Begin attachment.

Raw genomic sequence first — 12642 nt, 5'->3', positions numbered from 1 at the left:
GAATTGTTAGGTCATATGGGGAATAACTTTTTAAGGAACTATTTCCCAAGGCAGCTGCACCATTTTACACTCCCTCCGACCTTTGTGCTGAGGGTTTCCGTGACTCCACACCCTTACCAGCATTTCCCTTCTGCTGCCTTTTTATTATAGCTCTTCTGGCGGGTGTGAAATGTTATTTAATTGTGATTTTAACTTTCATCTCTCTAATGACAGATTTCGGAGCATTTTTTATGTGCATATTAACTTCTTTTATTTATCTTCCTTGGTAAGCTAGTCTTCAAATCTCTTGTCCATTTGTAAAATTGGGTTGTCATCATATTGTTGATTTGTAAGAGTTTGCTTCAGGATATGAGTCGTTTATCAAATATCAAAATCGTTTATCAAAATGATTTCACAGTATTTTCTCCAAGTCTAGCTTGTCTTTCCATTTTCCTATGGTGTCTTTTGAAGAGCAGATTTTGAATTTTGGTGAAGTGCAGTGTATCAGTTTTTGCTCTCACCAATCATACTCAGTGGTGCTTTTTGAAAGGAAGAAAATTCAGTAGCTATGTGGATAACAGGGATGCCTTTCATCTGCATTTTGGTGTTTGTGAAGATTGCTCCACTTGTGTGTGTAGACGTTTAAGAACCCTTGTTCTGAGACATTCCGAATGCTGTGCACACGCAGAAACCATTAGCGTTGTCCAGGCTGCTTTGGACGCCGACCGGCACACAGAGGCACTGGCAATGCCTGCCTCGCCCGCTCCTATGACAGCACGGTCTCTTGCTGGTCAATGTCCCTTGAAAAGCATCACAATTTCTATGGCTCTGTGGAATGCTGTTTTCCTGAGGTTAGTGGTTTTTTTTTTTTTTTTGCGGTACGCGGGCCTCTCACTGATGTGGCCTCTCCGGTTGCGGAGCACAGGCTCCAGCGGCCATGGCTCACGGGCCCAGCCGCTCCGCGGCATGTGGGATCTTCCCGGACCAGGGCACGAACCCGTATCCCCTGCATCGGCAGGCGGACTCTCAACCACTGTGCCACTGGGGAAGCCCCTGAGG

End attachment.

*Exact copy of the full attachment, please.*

Raw genomic sequence first — 12642 nt, 5'->3', positions numbered from 1 at the left:
GAATTGTTAGGTCATATGGGGAATAACTTTTTAAGGAACTATTTCCCAAGGCAGCTGCACCATTTTACACTCCCTCCGACCTTTGTGCTGAGGGTTTCCGTGACTCCACACCCTTACCAGCATTTCCCTTCTGCTGCCTTTTTATTATAGCTCTTCTGGCGGGTGTGAAATGTTATTTAATTGTGATTTTAACTTTCATCTCTCTAATGACAGATTTCGGAGCATTTTTTATGTGCATATTAACTTCTTTTATTTATCTTCCTTGGTAAGCTAGTCTTCAAATCTCTTGTCCATTTGTAAAATTGGGTTGTCATCATATTGTTGATTTGTAAGAGTTTGCTTCAGGATATGAGTCGTTTATCAAATATCAAAATCGTTTATCAAAATGATTTCACAGTATTTTCTCCAAGTCTAGCTTGTCTTTCCATTTTCCTATGGTGTCTTTTGAAGAGCAGATTTTGAATTTTGGTGAAGTGCAGTGTATCAGTTTTTGCTCTCACCAATCATACTCAGTGGTGCTTTTTGAAAGGAAGAAAATTCAGTAGCTATGTGGATAACAGGGATGCCTTTCATCTGCATTTTGGTGTTTGTGAAGATTGCTCCACTTGTGTGTGTAGACGTTTAAGAACCCTTGTTCTGAGACATTCCGAATGCTGTGCACACGCAGAAACCATTAGCGTTGTCCAGGCTGCTTTGGACGCCGACCGGCACACAGAGGCACTGGCAATGCCTGCCTCGCCCGCTCCTATGACAGCACGGTCTCTTGCTGGTCAATGTCCCTTGAAAAGCATCACAATTTCTATGGCTCTGTGGAATGCTGTTTTCCTGAGGTTAGTGGTTTTTTTTTTTTTTTTGCGGTACGCGGGCCTCTCACTGATGTGGCCTCTCCGGTTGCGGAGCACAGGCTCCAGCGGCCATGGCTCACGGGCCCAGCCGCTCCGCGGCATGTGGGATCTTCCCGGACCAGGGCACGAACCCGTATCCCCTGCATCGGCAGGCGGACTCTCAACCACTGTGCCACTGGGGAAGCCCCTGAGG